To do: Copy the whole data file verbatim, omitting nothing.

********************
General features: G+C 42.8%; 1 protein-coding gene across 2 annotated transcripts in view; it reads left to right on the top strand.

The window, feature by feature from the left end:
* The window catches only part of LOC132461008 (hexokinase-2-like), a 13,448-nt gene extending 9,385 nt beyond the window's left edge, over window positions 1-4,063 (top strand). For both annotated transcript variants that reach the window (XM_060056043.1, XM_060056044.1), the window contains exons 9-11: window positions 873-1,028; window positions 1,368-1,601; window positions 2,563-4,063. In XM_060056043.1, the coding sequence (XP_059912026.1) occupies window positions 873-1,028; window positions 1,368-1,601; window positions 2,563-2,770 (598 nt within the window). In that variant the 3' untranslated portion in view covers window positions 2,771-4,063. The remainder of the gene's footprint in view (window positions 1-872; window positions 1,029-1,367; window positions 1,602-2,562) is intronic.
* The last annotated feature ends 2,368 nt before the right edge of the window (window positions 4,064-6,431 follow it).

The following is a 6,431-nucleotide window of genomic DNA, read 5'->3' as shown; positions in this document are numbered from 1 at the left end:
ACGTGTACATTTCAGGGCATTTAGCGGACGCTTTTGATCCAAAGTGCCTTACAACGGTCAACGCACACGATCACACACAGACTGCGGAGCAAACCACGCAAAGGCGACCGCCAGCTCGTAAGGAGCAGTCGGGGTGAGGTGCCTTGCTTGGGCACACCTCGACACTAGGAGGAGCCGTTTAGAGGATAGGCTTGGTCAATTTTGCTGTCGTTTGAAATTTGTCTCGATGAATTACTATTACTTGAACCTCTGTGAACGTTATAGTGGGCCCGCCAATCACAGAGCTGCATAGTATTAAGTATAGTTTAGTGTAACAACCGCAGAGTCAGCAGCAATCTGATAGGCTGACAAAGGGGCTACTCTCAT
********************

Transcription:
General features: G+C 42.8%; 1 protein-coding gene across 2 annotated transcripts in view; it reads left to right on the top strand.

The window, feature by feature from the left end:
* The window catches only part of LOC132461008 (hexokinase-2-like), a 13,448-nt gene extending 9,385 nt beyond the window's left edge, over window positions 1-4,063 (top strand). For both annotated transcript variants that reach the window (XM_060056043.1, XM_060056044.1), the window contains exons 9-11: window positions 873-1,028; window positions 1,368-1,601; window positions 2,563-4,063. In XM_060056043.1, the coding sequence (XP_059912026.1) occupies window positions 873-1,028; window positions 1,368-1,601; window positions 2,563-2,770 (598 nt within the window). In that variant the 3' untranslated portion in view covers window positions 2,771-4,063. The remainder of the gene's footprint in view (window positions 1-872; window positions 1,029-1,367; window positions 1,602-2,562) is intronic.
* The last annotated feature ends 2,368 nt before the right edge of the window (window positions 4,064-6,431 follow it).

The following is a 6,431-nucleotide window of genomic DNA, read 5'->3' as shown; positions in this document are numbered from 1 at the left end:
ACGTGTACATTTCAGGGCATTTAGCGGACGCTTTTGATCCAAAGTGCCTTACAACGGTCAACGCACACGATCACACACAGACTGCGGAGCAAACCACGCAAAGGCGACCGCCAGCTCGTAAGGAGCAGTCGGGGTGAGGTGCCTTGCTTGGGCACACCTCGACACTAGGAGGAGCCGTTTAGAGGATAGGCTTGGTCAATTTTGCTGTCGTTTGAAATTTGTCTCGATGAATTACTATTACTTGAACCTCTGTGAACGTTATAGTGGGCCCGCCAATCACAGAGCTGCATAGTATTAAGTATAGTTTAGTGTAACAACCGCAGAGTCAGCAGCAATCTGATAGGCTGACAAAGGGGCTACTCTCAT